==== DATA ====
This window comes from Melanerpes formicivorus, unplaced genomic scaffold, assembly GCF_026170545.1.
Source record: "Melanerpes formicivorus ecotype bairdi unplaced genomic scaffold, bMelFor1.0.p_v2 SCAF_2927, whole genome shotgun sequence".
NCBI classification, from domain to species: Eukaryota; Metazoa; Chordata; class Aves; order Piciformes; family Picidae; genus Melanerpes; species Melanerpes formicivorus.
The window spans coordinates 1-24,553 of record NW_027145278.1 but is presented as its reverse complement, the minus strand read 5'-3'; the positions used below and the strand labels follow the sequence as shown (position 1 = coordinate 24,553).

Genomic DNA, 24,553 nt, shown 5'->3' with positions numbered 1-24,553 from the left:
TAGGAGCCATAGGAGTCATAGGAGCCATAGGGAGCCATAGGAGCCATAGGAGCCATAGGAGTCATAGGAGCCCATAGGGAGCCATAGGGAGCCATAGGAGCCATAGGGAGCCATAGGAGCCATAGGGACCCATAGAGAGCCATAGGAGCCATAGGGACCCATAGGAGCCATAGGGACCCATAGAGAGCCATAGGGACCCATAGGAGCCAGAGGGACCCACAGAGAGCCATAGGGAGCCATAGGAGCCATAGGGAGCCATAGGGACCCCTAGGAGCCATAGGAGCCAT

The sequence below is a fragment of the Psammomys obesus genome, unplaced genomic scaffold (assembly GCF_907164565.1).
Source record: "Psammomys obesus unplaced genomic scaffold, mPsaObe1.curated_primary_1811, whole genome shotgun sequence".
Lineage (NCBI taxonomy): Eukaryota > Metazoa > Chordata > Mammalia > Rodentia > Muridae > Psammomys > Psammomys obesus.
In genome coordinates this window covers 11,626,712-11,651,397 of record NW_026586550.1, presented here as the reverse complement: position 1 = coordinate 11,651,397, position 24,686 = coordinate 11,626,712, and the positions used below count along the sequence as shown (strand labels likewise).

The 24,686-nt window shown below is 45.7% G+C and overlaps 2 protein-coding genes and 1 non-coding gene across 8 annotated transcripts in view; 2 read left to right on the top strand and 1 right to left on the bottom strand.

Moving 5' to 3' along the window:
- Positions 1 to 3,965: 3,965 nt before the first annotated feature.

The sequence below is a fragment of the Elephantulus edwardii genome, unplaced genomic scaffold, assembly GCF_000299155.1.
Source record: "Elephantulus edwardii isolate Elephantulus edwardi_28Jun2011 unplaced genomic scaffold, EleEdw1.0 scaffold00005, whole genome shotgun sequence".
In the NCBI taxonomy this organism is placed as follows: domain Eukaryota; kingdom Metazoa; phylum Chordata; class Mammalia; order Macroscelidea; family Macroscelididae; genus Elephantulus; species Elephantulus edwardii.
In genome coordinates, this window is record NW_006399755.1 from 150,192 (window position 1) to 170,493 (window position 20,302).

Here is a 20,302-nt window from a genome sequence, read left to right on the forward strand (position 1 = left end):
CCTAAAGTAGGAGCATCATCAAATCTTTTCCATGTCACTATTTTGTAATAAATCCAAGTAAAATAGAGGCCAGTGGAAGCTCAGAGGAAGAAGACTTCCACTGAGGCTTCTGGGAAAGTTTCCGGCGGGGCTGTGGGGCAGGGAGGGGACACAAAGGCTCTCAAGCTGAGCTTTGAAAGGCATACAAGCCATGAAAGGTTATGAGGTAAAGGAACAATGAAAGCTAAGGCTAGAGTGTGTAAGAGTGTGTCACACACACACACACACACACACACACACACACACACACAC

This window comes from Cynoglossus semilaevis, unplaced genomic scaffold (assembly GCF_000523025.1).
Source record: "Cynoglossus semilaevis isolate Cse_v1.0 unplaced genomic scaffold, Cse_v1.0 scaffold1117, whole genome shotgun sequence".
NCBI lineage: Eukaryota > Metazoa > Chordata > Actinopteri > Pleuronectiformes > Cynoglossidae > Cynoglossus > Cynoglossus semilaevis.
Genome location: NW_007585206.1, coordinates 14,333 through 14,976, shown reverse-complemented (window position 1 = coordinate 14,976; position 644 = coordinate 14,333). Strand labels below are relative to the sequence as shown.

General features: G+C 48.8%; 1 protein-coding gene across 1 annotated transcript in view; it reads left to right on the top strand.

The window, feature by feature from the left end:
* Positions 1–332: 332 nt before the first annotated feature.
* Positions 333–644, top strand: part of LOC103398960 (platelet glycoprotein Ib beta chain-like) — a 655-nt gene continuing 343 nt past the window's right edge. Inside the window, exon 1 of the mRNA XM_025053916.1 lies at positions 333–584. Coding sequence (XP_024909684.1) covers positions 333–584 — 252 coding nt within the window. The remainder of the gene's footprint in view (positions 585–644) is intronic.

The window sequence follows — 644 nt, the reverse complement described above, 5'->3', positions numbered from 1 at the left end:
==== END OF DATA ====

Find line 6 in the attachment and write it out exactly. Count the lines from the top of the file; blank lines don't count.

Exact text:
TAGGAGCCATAGGAGTCATAGGAGCCATAGGGAGCCATAGGAGCCATAGGAGCCATAGGAGTCATAGGAGCCCATAGGGAGCCATAGGGAGCCATAGGAGCCATAGGGAGCCATAGGAGCCATAGGGACCCATAGAGAGCCATAGGAGCCATAGGGACCCATAGGAGCCATAGGGACCCATAGAGAGCCATAGGGACCCATAGGAGCCAGAGGGACCCACAGAGAGCCATAGGGAGCCATAGGAGCCATAGGGAGCCATAGGGACCCCTAGGAGCCATAGGAGCCAT